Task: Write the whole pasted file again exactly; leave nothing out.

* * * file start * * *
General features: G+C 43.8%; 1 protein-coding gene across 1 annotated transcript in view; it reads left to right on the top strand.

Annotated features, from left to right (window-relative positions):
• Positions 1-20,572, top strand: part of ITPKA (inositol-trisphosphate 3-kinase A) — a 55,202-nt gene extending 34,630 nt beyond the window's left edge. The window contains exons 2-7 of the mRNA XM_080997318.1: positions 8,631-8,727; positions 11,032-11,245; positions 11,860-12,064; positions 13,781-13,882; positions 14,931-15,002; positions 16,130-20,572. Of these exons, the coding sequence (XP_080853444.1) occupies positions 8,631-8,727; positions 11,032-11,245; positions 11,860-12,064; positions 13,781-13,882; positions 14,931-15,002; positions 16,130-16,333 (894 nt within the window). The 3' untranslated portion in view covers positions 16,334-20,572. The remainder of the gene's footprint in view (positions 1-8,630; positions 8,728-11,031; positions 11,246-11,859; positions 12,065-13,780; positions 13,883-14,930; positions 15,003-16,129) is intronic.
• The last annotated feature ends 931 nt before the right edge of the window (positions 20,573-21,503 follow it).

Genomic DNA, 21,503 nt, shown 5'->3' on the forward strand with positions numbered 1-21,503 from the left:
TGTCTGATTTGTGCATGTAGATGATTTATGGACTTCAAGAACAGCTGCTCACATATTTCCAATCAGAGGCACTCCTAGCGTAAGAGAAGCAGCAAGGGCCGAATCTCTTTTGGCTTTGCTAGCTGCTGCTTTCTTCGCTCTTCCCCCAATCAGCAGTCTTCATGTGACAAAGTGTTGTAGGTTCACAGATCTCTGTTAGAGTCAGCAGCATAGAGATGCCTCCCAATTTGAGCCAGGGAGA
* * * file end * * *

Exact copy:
General features: G+C 43.8%; 1 protein-coding gene across 1 annotated transcript in view; it reads left to right on the top strand.

Annotated features, from left to right (window-relative positions):
• Positions 1-20,572, top strand: part of ITPKA (inositol-trisphosphate 3-kinase A) — a 55,202-nt gene extending 34,630 nt beyond the window's left edge. The window contains exons 2-7 of the mRNA XM_080997318.1: positions 8,631-8,727; positions 11,032-11,245; positions 11,860-12,064; positions 13,781-13,882; positions 14,931-15,002; positions 16,130-20,572. Of these exons, the coding sequence (XP_080853444.1) occupies positions 8,631-8,727; positions 11,032-11,245; positions 11,860-12,064; positions 13,781-13,882; positions 14,931-15,002; positions 16,130-16,333 (894 nt within the window). The 3' untranslated portion in view covers positions 16,334-20,572. The remainder of the gene's footprint in view (positions 1-8,630; positions 8,728-11,031; positions 11,246-11,859; positions 12,065-13,780; positions 13,883-14,930; positions 15,003-16,129) is intronic.
• The last annotated feature ends 931 nt before the right edge of the window (positions 20,573-21,503 follow it).

Genomic DNA, 21,503 nt, shown 5'->3' on the forward strand with positions numbered 1-21,503 from the left:
TGTCTGATTTGTGCATGTAGATGATTTATGGACTTCAAGAACAGCTGCTCACATATTTCCAATCAGAGGCACTCCTAGCGTAAGAGAAGCAGCAAGGGCCGAATCTCTTTTGGCTTTGCTAGCTGCTGCTTTCTTCGCTCTTCCCCCAATCAGCAGTCTTCATGTGACAAAGTGTTGTAGGTTCACAGATCTCTGTTAGAGTCAGCAGCATAGAGATGCCTCCCAATTTGAGCCAGGGAGA